President Obama, short story writer?
In his story for Vanity Fair, writer Michael Lewis had near unprecedented access to the president: Flying on Air Force One, a tour of the White House private quarters, playing basketball with Obama. All for an in-depth account of the day-to-day life of a sitting president.
Lewis talked to Fareed on Sunday's show about the more literary aspects of Obama. Here's an excerpt (or watch the entire interview on iTunes)
FAREED ZAKARIA: [Obama] shows you his private office, that little cubbyhole, and there are a lot of books in it, which, we know he's a reading president. But there's a novel on top, Julian Barnes. And we know from a couple of other things that you think he must be the most "writerly" president. Because it's not just about reading. Lots of them read, but he's reading novels.
MICHAEL LEWIS: If he had time, he'd likely be writing them, too. That's the interesting thing to me. I think that he's as literary a president as we ever had, and more literary than probably anybody since Lincoln anyway. The written word means a lot to him ... This isn't in the [Vanity Fair] piece, but I can remember talking to him about this a bit.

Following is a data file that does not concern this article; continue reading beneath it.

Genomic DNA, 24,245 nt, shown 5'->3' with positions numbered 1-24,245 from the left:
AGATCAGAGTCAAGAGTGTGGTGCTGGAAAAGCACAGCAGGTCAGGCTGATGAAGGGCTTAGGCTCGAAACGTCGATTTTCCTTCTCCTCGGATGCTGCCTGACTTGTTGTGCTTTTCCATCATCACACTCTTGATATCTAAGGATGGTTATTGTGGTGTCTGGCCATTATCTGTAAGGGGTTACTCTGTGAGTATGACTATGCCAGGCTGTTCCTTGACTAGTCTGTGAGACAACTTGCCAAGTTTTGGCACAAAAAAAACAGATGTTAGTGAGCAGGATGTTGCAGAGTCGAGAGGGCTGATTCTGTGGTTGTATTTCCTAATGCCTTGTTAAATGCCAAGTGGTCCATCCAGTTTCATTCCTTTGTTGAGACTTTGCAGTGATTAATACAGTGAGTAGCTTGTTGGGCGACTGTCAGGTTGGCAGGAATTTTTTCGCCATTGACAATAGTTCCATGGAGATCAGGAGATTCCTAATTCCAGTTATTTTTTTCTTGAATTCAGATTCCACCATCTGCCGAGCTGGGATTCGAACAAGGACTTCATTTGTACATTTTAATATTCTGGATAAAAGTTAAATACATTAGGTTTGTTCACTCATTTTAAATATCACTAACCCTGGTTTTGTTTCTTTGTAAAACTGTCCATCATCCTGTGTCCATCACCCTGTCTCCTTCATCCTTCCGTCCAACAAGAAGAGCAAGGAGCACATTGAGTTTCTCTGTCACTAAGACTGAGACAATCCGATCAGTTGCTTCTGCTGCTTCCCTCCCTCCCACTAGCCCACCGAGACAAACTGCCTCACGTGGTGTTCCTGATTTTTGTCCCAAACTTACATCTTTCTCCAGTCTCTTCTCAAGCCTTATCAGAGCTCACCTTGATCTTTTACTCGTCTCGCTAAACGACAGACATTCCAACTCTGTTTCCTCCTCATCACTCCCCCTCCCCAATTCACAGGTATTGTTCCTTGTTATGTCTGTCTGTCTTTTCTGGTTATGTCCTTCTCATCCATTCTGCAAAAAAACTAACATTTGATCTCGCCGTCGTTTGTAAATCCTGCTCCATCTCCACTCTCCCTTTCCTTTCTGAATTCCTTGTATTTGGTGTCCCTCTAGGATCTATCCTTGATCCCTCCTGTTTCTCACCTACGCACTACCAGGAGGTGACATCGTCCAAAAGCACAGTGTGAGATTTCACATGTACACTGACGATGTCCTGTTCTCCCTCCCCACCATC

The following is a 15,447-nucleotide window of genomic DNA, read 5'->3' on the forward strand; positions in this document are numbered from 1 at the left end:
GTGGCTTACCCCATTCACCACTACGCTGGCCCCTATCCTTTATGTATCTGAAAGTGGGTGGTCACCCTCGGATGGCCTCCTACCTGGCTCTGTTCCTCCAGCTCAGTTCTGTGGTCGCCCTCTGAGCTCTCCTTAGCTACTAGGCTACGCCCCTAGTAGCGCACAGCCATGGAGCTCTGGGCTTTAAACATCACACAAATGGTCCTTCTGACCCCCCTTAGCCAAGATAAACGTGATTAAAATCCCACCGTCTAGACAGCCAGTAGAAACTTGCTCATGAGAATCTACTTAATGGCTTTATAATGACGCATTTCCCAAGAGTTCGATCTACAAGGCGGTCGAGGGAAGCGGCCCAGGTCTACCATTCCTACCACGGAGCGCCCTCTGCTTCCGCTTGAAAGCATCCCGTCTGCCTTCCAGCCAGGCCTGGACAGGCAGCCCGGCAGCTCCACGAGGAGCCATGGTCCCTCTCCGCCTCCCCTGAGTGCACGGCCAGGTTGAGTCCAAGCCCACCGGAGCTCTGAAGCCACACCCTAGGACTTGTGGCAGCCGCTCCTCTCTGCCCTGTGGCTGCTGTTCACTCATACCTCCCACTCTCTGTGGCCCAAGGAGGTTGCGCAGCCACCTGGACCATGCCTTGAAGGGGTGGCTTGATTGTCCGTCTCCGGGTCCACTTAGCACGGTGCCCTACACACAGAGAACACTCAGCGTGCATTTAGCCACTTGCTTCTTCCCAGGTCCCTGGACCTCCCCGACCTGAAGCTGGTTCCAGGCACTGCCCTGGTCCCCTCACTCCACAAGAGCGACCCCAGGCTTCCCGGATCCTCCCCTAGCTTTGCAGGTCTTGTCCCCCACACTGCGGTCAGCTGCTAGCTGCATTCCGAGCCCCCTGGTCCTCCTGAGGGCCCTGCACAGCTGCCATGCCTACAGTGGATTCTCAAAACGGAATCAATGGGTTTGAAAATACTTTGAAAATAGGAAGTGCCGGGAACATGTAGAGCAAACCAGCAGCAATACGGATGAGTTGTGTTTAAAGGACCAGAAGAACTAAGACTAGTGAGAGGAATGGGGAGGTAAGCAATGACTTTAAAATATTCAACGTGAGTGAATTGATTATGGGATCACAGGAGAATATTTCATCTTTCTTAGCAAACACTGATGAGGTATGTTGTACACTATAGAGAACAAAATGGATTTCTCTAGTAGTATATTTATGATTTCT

He was an indifferent student in high school up til the end, and he had a very late awakening in his mind. And I kind of identify with this, because I was a very late bloomer in high school, and I had the same sort of experience with books. He was passing by a church yard sale in Hawaii when he was a junior in high school and he saw all these novels. And they were available for a nickel apiece. It was "Moby Dick," it was Dostoyevsky, it was Saul Bellow. He thought, a nickel? You know, I'll get these books. And he took them, and he started reading them and just in a kind of innocent way he got very absorbed. ... He just kind of blended with the books.
And when he got out of school, the first thing he started to do is write short stories. And I don't know if anybody knows that. I didn't put this in the piece, but he tried to submit short stories to literary magazines, and they're very literary short stories. So it's an unusual trait in politics, in someone who ends up being a political person.